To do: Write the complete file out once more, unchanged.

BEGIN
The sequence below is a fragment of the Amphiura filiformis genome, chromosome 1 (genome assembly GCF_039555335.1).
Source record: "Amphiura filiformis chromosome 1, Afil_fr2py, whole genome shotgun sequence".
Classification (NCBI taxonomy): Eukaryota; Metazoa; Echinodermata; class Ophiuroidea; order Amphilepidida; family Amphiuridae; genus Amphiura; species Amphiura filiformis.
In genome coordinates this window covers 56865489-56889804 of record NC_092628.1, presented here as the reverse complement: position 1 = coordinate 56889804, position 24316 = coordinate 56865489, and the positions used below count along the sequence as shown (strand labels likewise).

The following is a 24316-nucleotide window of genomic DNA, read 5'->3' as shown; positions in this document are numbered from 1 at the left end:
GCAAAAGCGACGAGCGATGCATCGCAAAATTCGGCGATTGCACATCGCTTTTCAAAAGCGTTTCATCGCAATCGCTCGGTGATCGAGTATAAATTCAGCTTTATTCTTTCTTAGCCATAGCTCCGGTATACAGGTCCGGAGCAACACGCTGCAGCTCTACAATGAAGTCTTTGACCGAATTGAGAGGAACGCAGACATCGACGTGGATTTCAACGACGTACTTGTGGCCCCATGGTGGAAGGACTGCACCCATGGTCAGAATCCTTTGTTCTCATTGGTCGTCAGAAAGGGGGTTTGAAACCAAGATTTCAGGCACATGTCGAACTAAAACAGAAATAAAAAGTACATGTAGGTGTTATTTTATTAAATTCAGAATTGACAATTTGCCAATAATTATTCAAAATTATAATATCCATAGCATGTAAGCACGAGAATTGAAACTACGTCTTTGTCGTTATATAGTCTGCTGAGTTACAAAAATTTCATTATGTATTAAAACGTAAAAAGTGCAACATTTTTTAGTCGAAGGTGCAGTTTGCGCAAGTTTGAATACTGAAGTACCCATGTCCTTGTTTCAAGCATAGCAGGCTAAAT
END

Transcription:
The sequence below is a fragment of the Amphiura filiformis genome, chromosome 1 (genome assembly GCF_039555335.1).
Source record: "Amphiura filiformis chromosome 1, Afil_fr2py, whole genome shotgun sequence".
Classification (NCBI taxonomy): Eukaryota; Metazoa; Echinodermata; class Ophiuroidea; order Amphilepidida; family Amphiuridae; genus Amphiura; species Amphiura filiformis.
In genome coordinates this window covers 56865489-56889804 of record NC_092628.1, presented here as the reverse complement: position 1 = coordinate 56889804, position 24316 = coordinate 56865489, and the positions used below count along the sequence as shown (strand labels likewise).

The following is a 24316-nucleotide window of genomic DNA, read 5'->3' as shown; positions in this document are numbered from 1 at the left end:
GCAAAAGCGACGAGCGATGCATCGCAAAATTCGGCGATTGCACATCGCTTTTCAAAAGCGTTTCATCGCAATCGCTCGGTGATCGAGTATAAATTCAGCTTTATTCTTTCTTAGCCATAGCTCCGGTATACAGGTCCGGAGCAACACGCTGCAGCTCTACAATGAAGTCTTTGACCGAATTGAGAGGAACGCAGACATCGACGTGGATTTCAACGACGTACTTGTGGCCCCATGGTGGAAGGACTGCACCCATGGTCAGAATCCTTTGTTCTCATTGGTCGTCAGAAAGGGGGTTTGAAACCAAGATTTCAGGCACATGTCGAACTAAAACAGAAATAAAAAGTACATGTAGGTGTTATTTTATTAAATTCAGAATTGACAATTTGCCAATAATTATTCAAAATTATAATATCCATAGCATGTAAGCACGAGAATTGAAACTACGTCTTTGTCGTTATATAGTCTGCTGAGTTACAAAAATTTCATTATGTATTAAAACGTAAAAAGTGCAACATTTTTTAGTCGAAGGTGCAGTTTGCGCAAGTTTGAATACTGAAGTACCCATGTCCTTGTTTCAAGCATAGCAGGCTAAAT